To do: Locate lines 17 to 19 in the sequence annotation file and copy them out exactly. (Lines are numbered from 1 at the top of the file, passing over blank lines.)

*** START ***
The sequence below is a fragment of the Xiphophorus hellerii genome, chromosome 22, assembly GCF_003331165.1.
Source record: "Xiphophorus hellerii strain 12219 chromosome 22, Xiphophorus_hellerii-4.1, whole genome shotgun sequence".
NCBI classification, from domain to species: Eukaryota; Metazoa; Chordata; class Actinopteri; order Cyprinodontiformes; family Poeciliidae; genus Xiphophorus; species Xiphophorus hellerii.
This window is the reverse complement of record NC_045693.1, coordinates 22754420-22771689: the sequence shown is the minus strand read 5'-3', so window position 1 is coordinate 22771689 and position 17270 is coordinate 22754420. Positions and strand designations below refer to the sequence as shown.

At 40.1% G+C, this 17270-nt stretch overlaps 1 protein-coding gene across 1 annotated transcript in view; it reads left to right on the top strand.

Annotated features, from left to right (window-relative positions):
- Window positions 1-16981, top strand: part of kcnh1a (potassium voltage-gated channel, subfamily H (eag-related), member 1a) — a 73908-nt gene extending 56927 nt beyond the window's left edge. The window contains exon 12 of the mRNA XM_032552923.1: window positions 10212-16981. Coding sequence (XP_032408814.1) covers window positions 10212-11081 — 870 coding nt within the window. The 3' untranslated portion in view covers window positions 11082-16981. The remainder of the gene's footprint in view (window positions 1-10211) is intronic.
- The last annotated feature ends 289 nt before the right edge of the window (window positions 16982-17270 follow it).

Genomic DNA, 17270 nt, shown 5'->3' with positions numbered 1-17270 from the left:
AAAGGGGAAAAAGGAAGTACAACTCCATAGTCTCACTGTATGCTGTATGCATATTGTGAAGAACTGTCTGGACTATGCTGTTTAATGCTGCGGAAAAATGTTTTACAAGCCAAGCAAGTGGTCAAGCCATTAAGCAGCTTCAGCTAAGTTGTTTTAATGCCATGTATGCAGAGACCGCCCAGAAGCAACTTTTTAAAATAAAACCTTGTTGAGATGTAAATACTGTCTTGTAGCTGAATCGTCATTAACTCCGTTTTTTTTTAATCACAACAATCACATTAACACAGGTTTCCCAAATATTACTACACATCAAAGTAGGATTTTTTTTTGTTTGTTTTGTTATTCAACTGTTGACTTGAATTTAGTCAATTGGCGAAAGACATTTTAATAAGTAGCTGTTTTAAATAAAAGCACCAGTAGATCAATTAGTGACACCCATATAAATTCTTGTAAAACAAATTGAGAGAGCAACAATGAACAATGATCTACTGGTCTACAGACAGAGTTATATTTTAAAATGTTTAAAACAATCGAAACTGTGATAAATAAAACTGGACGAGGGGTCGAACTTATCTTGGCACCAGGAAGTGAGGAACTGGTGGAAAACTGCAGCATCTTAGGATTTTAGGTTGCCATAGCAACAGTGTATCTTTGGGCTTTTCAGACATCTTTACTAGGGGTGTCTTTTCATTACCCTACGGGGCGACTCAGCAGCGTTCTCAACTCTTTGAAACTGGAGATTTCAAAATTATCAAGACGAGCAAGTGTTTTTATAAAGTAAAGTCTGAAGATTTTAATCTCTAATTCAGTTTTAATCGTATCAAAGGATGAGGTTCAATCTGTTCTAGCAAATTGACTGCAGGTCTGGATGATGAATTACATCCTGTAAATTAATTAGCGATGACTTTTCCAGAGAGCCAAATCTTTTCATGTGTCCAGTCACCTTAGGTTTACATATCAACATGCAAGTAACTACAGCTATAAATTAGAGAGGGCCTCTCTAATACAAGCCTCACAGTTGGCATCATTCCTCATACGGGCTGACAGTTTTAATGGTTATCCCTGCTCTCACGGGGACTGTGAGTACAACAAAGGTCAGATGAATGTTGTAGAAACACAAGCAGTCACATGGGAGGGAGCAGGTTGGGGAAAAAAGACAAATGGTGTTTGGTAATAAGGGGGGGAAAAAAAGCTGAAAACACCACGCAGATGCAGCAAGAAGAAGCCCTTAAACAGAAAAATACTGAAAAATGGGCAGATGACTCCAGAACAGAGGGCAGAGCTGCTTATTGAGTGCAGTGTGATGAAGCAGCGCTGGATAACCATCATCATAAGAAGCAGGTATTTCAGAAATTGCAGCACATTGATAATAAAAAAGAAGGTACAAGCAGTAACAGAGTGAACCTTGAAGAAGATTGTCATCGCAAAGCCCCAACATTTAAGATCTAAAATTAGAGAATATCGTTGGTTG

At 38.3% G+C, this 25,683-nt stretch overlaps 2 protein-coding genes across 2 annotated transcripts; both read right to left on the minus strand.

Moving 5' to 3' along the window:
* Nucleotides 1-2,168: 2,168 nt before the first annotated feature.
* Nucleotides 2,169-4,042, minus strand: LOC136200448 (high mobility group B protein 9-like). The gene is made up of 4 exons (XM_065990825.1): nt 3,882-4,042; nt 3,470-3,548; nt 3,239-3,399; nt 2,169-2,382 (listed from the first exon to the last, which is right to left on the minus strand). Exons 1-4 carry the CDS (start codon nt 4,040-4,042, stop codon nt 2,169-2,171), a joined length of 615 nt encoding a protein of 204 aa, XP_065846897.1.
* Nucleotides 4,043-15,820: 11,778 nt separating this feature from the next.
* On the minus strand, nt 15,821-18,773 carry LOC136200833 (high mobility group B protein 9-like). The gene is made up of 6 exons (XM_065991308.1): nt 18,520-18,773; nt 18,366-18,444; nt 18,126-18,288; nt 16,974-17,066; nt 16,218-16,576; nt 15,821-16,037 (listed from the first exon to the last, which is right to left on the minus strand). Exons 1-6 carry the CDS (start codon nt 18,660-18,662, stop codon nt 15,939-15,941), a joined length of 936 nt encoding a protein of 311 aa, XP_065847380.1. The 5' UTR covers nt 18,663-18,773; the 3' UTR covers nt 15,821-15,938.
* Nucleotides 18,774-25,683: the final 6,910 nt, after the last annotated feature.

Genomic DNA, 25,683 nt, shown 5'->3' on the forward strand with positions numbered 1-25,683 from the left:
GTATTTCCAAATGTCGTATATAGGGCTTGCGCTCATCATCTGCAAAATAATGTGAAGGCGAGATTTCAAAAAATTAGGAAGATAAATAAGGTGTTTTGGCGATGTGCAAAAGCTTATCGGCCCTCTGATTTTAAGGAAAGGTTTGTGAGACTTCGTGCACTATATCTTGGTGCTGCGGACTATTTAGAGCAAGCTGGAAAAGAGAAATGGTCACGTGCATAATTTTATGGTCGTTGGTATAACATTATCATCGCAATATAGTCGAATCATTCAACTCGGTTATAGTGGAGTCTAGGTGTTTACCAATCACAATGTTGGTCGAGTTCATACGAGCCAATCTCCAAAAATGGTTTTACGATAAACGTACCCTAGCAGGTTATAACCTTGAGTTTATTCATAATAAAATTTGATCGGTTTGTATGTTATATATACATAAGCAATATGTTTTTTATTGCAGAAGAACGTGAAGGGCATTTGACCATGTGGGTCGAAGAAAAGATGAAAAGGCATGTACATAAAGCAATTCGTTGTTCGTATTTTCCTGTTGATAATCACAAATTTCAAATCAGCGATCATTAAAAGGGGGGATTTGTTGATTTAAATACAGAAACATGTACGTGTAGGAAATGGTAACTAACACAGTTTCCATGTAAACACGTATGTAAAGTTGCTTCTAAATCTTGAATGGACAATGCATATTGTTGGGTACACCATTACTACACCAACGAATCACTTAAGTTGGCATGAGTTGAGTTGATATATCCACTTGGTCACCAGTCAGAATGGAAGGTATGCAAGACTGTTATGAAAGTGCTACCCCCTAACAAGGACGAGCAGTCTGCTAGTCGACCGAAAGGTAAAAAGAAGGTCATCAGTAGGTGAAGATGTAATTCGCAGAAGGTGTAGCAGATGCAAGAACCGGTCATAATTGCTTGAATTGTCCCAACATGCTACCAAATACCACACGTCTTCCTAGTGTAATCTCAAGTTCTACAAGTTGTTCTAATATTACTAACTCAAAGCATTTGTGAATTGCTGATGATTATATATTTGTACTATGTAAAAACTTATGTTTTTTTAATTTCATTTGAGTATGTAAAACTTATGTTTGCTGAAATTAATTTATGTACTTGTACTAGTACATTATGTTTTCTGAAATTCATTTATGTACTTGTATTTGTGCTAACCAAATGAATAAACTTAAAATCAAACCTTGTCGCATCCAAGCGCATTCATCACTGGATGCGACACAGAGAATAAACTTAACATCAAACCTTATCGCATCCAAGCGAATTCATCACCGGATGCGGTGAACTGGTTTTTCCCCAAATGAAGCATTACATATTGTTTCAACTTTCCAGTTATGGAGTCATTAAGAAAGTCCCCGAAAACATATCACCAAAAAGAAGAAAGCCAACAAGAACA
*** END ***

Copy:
* Nucleotides 18,774-25,683: the final 6,910 nt, after the last annotated feature.

Genomic DNA, 25,683 nt, shown 5'->3' on the forward strand with positions numbered 1-25,683 from the left:
GTATTTCCAAATGTCGTATATAGGGCTTGCGCTCATCATCTGCAAAATAATGTGAAGGCGAGATTTCAAAAAATTAGGAAGATAAATAAGGTGTTTTGGCGATGTGCAAAAGCTTATCGGCCCTCTGATTTTAAGGAAAGGTTTGTGAGACTTCGTGCACTATATCTTGGTGCTGCGGACTATTTAGAGCAAGCTGGAAAAGAGAAATGGTCACGTGCATAATTTTATGGTCGTTGGTATAACATTATCATCGCAATATAGTCGAATCATTCAACTCGGTTATAGTGGAGTCTAGGTGTTTACCAATCACAATGTTGGTCGAGTTCATACGAGCCAATCTCCAAAAATGGTTTTACGATAAACGTACCCTAGCAGGTTATAACCTTGAGTTTATTCATAATAAAATTTGATCGGTTTGTATGTTATATATACATAAGCAATATGTTTTTTATTGCAGAAGAACGTGAAGGGCATTTGACCATGTGGGTCGAAGAAAAGATGAAAAGGCATGTACATAAAGCAATTCGTTGTTCGTATTTTCCTGTTGATAATCACAAATTTCAAATCAGCGATCATTAAAAGGGGGGATTTGTTGATTTAAATACAGAAACATGTACGTGTAGGAAATGGTAACTAACACAGTTTCCATGTAAACACGTATGTAAAGTTGCTTCTAAATCTTGAATGGACAATGCATATTGTTGGGTACACCATTACTACACCAACGAATCACTTAAGTTGGCATGAGTTGAGTTGATATATCCACTTGGTCACCAGTCAGAATGGAAGGTATGCAAGACTGTTATGAAAGTGCTACCCCCTAACAAGGACGAGCAGTCTGCTAGTCGACCGAAAGGTAAAAAGAAGGTCATCAGTAGGTGAAGATGTAATTCGCAGAAGGTGTAGCAGATGCAAGAACCGGTCATAATTGCTTGAATTGTCCCAACATGCTACCAAATACCACACGTCTTCCTAGTGTAATCTCAAGTTCTACAAGTTGTTCTAATATTACTAACTCAAAGCATTTGTGAATTGCTGATGATTATATATTTGTACTATGTAAAAACTTATGTTTTTTTAATTTCATTTGAGTATGTAAAACTTATGTTTGCTGAAATTAATTTATGTACTTGTACTAGTACATTATGTTTTCTGAAATTCATTTATGTACTTGTATTTGTGCTAACCAAATGAATAAACTTAAAATCAAACCTTGTCGCATCCAAGCGCATTCATCACTGGATGCGACACAGAGAATAAACTTAACATCAAACCTTATCGCATCCAAGCGAATTCATCACCGGATGCGGTGAACTGGTTTTTCCCCAAATGAAGCATTACATATTGTTTCAACTTTCCAGTTATGGAGTCATTAAGAAAGTCCCCGAAAACATATCACCAAAAAGAAGAAAGCCAACAAGAACA